17. jenniesisler says:

    This is precisely why I find it ridiculous that the Occupy protesters wear Guy Fawkes masks in the first place…thank you for sharing this:)

    • Coleen says:

      It’s also ridiculous because they espouse “global revolution” ostensibly against capitalism and its corruption, and yet the masks are generally made in China under less-than-free conditions.

      They line the pockets of those they claim to oppose.

  18. lesteast says:

    ah i knew most of this being english but for everyone else who doesn’t its good for them to know haha

  19. jessedpc says:

    this has been bugging me since I saw the movie years ago and aggravated by reading the comic and the occupy movement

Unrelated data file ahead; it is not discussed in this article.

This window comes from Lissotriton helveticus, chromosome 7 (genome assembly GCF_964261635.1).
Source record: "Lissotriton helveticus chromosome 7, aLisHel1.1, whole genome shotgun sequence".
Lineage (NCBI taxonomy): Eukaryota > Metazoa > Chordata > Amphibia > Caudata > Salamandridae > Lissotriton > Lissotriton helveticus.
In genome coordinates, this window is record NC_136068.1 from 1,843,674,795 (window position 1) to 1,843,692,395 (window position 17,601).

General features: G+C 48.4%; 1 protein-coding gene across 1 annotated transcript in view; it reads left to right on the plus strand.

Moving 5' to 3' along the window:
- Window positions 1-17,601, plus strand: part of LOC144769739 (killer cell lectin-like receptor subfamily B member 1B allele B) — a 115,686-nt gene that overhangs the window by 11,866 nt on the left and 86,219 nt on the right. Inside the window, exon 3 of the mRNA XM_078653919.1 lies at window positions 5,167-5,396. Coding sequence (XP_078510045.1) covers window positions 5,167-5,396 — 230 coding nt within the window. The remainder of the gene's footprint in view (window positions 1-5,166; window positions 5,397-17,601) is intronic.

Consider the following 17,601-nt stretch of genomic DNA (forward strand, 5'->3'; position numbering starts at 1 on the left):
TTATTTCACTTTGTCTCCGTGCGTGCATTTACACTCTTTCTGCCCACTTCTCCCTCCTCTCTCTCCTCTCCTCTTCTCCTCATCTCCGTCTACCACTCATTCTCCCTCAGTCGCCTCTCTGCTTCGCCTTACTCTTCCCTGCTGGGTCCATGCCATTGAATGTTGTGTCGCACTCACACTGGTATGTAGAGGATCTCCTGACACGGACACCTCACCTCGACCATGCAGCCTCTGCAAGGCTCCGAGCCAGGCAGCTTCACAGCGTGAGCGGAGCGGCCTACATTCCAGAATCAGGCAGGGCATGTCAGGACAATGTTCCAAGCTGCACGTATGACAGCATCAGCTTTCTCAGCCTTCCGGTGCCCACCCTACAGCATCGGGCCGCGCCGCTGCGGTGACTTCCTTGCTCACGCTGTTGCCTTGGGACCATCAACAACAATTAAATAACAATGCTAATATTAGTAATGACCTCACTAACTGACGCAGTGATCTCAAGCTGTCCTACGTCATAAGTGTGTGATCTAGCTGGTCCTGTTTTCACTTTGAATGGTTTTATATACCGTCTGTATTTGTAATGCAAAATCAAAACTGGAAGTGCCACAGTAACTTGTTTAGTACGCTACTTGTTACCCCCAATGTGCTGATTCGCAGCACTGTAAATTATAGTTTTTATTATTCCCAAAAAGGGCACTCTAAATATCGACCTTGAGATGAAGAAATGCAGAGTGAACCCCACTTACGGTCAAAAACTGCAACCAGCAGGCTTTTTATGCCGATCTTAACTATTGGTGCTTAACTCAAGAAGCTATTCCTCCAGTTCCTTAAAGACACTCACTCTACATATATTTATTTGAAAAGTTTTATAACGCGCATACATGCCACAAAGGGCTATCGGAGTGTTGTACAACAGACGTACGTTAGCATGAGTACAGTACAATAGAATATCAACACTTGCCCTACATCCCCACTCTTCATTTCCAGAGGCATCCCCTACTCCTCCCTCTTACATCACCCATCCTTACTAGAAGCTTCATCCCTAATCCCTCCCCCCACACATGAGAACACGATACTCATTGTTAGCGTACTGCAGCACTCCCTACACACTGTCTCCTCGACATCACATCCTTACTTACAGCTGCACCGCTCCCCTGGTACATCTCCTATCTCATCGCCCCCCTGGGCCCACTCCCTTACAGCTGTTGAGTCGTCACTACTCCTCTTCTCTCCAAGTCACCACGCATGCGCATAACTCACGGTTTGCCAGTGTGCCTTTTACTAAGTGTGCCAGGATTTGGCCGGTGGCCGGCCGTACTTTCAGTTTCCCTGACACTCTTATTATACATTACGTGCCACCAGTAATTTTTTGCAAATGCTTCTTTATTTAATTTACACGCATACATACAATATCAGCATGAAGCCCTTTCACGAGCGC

20. ketsi027 says:

    Reblogged this on News From Techland and commented:
    Well I think they have a point right and they bring a lot of attention in wich is good but that does not mean that it justifies what they do. Tell me what your feelings/thought are about this in the comments. Check out the support and the about pages

  21. [...] of Guy Fawkes in their video messages (all thanks to V For Vendetta), even though Fawkes was a Catholic Absolutist who hated the idea of England being separated from the Vatican, a completely different image to what [...]

  22. The Papist should not be celebrated. Liberty excludes; in order to preserve.

  23. matthewhyde says:

    I think the V/Guy Fawkes masks were the biggest mistake made by Anonymous/Occupy. When it boils down to it, the mask is a symbol of someone who wants to violently overthrow the existing order – it’s kind of hard to divorce Guy Fawkes wanting to blow up Parliament and V slaughtering politicians left, right and centre from that image….